Hydrogen-on-demand systems within the automotive industry may one day rock the world. If the current hydrogen on demand systems that are being developed pan out or if future hydrogen-on-demand systems take hold, this could mean that building a huge hydrogen gas infrastructure is not necessary.
Currently, the hydrogen-on-demand systems that are being developed for the automotive industry either use electrolysis or a chemical reaction in order to generate hydrogen as needed for a car equipped with either an internal combustion engine (ICE) or a fuel cell. The hydrogen-on-demand systems that use electrolysis generally use some other metal catalyst such as aluminum or magnesium to help aid in the process.
The hydrogen-on-demand systems that use a chemical reaction usually start with sodium borohydride (or another boron / hydrogen derivative), which is a hydrogen-rich chemical compound and force a reaction that releases the hydrogen as needed. In the case of sodium borohydride (NaBH4), the result of the chemical reaction is to degrade into inert salt, which can then be recycled back into sodium borohydride again.
Some of the companies currently developing hydrogen-on-demand technology include Hydrogen Power Incorporated, who have developed a Hydrogen Now system, which they have demonstrated at the 2007 International Auto Show in Seattle, Washington. The Hydrogen Now system was retrofitted inside a 2005 Ford Ranger XL. Another company that currently has a retrofit hydrogen insertion device on the market, Hypower Fuel Incorporated is testing its new Hydrogen Reactor (H2R) on-demand system and is expected soon to demonstrate its device.
HyPower Fuel has also teamed up with scientists and researchers from Middle Tennessee State University to produce a plug-in hybrid electric flex fuel vehicle that uses hydrogen on demand technology. Dr. Clifton Ricketts is leading the project and expects to be able to develop a racecar using this same technology that will be run at the Bonneville Salt Flats in Utah.
Ecotality out of Scottsdale, Arizona is developing its Hydratus system to power a bus using a combination of magnesium and water. Ecotality and is expecting a bus tour demonstration sometime in the latter part of 2007.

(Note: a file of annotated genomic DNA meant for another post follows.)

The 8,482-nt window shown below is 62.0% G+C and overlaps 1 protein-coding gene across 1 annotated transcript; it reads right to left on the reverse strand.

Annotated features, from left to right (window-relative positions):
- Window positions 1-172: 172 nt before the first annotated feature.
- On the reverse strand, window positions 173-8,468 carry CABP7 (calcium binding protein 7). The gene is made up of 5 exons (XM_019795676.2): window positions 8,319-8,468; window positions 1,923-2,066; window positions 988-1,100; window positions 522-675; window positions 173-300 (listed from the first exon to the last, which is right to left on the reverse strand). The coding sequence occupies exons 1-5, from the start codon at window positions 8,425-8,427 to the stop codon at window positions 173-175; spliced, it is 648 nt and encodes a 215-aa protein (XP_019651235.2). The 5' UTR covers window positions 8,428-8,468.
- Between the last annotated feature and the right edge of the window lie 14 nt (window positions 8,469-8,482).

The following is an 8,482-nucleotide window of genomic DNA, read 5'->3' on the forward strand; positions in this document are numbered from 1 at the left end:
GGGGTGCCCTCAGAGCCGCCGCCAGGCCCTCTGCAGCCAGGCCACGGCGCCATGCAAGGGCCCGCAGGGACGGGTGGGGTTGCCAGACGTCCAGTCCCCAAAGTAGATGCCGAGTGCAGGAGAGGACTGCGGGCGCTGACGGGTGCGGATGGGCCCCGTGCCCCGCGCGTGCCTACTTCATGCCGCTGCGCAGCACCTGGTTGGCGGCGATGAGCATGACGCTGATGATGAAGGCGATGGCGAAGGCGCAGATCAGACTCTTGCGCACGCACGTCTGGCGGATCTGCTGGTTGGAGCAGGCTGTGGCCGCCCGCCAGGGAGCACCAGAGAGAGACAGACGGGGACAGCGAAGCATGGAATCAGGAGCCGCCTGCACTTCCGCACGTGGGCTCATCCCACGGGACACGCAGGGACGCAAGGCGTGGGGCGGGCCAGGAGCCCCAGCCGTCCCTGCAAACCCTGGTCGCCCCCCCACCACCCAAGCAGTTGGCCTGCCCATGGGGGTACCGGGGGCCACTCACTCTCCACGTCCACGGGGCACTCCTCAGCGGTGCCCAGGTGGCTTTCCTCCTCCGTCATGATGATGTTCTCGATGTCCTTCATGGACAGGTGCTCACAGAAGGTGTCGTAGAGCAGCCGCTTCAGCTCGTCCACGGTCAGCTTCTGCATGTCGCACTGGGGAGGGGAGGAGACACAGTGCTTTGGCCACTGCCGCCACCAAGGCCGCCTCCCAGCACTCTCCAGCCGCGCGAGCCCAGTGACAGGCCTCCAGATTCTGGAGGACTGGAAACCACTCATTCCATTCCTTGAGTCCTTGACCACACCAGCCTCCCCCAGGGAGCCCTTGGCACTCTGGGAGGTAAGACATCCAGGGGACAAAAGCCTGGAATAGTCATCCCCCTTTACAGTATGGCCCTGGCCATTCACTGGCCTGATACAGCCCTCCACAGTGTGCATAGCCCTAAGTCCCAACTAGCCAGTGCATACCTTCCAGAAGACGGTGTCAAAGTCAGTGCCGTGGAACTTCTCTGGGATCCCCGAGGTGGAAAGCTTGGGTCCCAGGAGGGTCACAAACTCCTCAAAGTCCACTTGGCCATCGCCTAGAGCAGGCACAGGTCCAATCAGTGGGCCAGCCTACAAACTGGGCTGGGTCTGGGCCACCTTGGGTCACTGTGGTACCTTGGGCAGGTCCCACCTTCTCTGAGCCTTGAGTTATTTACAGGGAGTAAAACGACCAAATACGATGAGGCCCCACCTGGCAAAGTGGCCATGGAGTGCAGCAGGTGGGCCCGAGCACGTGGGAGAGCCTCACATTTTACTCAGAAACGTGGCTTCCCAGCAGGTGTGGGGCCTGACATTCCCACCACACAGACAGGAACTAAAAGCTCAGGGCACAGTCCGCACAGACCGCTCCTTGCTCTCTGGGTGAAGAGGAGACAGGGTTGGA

In 2002, the Duffy fuel cell boat made waves by testing out a hydrogen-on-demand system developed by hydrogen battery maker, Millennium Cell. The boat also was equipped with a fuel cell. The hydrogen-on-demand Duffy boat used borax as its source for sodium borohydride to power the vessel. Millennium Cell also demonstrated its hydrogen-on-demand systems in the 2001 DaimlerChrysler Town & Country Natrium and the Peugeot-Citroen H2O concept vehicles.
Millennium Cell has a 5-year $3 million contract with the Department of Energy to continue research on sodium borohydride technology. Millennium Cell is also working with the Los Alamos National Lab and Dow Chemical on methods to lower the cost of manufacturing the chemical compound.
Samsung Engineering has also developed a prototype scooter that uses sodium borohydride for its hydrogen-on-demand applications to power the vehicle.
So far, hydrogen-on-demand technology has not gained much attention but the implications of such technology are immense. One day in the future, it might just be that the Big Chemical companies are fighting with the Big Oil companies over who will be fueling the nation’s cars. Wouldn’t this be interesting?